Interactive Design FAQs

Frequently Asked Questions (Industry-related)

  • Interaction design means different things whether it relates to video games or user interfaces. In this major, we focus on the design of user interfaces including mobile apps, websites, software interfaces, and kiosks.

    But what exactly does focusing on "interaction" as a designer mean? Usability.gov defines interaction design as creating engaging interfaces with well thought out behaviors. This makes interaction design somewhat different from more traditional forms of design, like graphic design. According to Alan Cooper, a chief proponent of interaction design, a focus on behavior design in complex systems is what sets interaction design apart.

    This means that interaction designers will help guide product development from the opening to the final stages. This could mean working on a team that is creating a mobile app or the touchscreen in a car. During the design process, interaction designers will speak to clients, stakeholders, developers, visual designers, and, most importantly, to users. Interaction designers will always ask the question, "Will this decision make the experience of this product better for the user?"

    In their focus on users, interaction designers use prototyping tools to create prototypes for clients and user testing situations. If your team designs a product well, it will go into production and then be coded by developers.

    Interaction design, as Alan Cooper says, borrows theories and techniques from traditional graphic design, usability, engineering, and human-centered disciplines like anthropology and psychology. This means that interaction design is not limited to one of these skill sets and blends all of these approaches in the service of user experience.

  • It seems everyone you talk to these days has a different definition of user experience. Put simply, as Don Norman states, it is anything that has to do with the experience of user when they use a product or service. Thus, it is a rather large field, as noted in this image from Kickerstudio.

    From that image, you will notice that interaction design is a part of user experience design but not everything. This means that interaction design is one way to approach user experience design. Would it be right to call an interaction designer a user experience designer? Yes. But there are other approaches too, like information design or visual design!

    Be wary of anyone who calls him/herself a user experience designer but cannot define that term any more carefully or specifically!

  • You should sift through places like Bestfolio for examples. You are looking for interaction design or UX design portfolios that evidence interaction design. If you run across a great one, let me know!
  • First and foremost, you should follow the Interaction Design Association. You should be going to local talks, meeting folks, and getting a better sense of what it means to be an interaction designer. Additionally, there is a plethora of resources to help you keep up-to-date.

    You also should be looping into local resources and networking by, for instance, joining IxDA's local chapter and becoming a member at Museum of Design Atlanta. You should be going to talks and designer-related events in town. It is good to show your face; it is even better to interact!

Frequently Asked Questions (Degree-related)

  • No. There is a concentration in the School of Art and Design that focuses on traditional graphic design. Interactive design is understood as the design of behavior in complex systems, whereas graphic design is the design of textual and visual form. This means that interactive design draws its methodologies as much from anthropology, psychology, information design, and computer science as it does from graphic design.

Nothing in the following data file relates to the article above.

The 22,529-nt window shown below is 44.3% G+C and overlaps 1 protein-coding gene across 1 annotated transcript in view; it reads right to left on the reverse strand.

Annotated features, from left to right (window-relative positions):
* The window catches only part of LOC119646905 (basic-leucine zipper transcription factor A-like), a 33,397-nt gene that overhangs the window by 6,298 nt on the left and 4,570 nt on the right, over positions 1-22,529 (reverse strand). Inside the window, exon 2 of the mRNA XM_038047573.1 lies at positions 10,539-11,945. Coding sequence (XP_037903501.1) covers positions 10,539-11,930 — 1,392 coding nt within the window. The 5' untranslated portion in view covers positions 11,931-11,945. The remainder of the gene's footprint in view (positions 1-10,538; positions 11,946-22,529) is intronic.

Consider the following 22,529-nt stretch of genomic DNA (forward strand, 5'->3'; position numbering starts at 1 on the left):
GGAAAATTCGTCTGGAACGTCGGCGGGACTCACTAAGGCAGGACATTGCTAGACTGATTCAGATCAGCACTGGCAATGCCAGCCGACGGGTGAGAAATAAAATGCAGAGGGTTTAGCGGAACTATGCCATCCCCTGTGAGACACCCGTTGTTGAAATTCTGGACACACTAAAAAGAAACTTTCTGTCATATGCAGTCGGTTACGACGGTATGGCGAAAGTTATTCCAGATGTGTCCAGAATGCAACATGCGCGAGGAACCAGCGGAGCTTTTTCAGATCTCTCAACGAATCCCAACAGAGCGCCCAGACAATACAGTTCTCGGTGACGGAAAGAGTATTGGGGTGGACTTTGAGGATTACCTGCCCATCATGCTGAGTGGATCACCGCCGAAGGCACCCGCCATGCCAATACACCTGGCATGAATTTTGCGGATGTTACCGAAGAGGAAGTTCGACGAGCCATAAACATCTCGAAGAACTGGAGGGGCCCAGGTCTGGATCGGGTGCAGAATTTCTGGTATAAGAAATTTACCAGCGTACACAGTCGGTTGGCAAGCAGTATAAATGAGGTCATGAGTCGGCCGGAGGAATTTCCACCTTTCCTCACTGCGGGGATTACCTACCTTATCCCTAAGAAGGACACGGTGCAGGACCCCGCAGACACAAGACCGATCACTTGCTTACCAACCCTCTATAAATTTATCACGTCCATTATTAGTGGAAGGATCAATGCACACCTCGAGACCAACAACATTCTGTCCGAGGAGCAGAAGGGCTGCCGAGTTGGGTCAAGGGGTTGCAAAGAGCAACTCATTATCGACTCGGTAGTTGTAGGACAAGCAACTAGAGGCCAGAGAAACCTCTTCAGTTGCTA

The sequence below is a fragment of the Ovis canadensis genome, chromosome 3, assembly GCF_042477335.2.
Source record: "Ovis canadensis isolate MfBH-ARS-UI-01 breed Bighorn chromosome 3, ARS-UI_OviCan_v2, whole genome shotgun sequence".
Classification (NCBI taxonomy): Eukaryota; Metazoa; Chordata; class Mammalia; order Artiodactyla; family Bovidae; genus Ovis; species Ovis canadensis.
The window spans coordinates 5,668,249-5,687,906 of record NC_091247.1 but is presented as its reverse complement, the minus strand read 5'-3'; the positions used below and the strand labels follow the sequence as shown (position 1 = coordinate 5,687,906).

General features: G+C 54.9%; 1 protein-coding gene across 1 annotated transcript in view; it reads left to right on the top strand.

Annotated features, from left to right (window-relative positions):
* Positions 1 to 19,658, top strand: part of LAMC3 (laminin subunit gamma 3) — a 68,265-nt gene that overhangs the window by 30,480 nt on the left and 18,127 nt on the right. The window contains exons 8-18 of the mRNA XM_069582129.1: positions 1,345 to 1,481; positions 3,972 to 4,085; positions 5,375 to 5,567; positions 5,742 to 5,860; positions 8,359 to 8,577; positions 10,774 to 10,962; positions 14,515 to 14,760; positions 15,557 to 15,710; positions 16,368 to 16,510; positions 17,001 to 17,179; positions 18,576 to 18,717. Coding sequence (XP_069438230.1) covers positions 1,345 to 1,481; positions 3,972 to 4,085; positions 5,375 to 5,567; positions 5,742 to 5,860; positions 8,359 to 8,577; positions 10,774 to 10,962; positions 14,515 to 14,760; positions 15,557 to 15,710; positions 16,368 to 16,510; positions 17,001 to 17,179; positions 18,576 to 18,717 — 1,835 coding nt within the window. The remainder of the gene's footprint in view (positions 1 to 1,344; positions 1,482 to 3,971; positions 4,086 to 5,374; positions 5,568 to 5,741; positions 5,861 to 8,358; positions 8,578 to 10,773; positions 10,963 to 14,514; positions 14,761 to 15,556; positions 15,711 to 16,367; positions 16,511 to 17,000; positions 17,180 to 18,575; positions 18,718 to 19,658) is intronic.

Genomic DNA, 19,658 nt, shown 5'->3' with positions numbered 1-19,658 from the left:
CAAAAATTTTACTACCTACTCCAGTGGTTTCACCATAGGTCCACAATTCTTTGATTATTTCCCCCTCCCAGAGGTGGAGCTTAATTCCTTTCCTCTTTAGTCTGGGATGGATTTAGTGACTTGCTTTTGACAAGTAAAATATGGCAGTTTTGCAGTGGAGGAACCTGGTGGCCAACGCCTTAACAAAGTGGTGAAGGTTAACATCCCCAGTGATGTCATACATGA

• In this degree, we value computational literacy (the ability to understand the possibilities of data) slightly more than coding literacy (the ability to code). In this light, we consider computational literacy a core competency and coding literacy a "value added" portion of an interaction designers' skill set. This means that you can get an interaction design job with relatively little coding skills but that knowledge of HTML, CSS, and JavaScript will benefit you on the job market. As of now, we require you to take CSE1321 (Programming & Problem Soliving I) or ICT2101 (Info & Comm Technology) and TCID3400 (Front-end Development I).

  • If you want to minor in Computer Science (CS), this could be important. Make an advising appointment with CS if you are considering this minor. If you do not wish to purse a CS minor then we recommend you take whatever math will satisfy Areas A2 and D1.
  • Would being a good illustrator help you as an interaction designer? Probably. Is it necessary? No. We would say it’s more necessary to have a good aesthetic sense and expertise with design-related tools (especially prototyping tools). It is most important to know how design thinking, user researcher methods, and aesthetic ability work together.
  • Short answer: no. Long answer: At some point, most likely. We will teach programs like the Adobe Creative Suite, Axure, Sketch, InVision, and Figma. All of them but Sketch are platform agnostic. Sketch only runs on Mac and is a widely used tool in the field. If you do not own a Mac, we have Sketch available in all labs on campus with Mac computers.
  • Check our Twitter (@TCID_KSU) and Facebook (TCID.ksu) feeds. Any internship opportunities we hear about will be posted there.
  • Certainly. Consider an Anthropology, Computer Science, Game Design, Information Technology, Marketing, or Psychology minor. Additionally, it would be helpful to take TCOM classes in Related Studies or Free Electives, like TCOM3045, TCOM3145, TCOM3245, and/or TCOM4120.
  • Please go to: appointments.kennesaw.edu > HSS Advising > KSU login > Select Major
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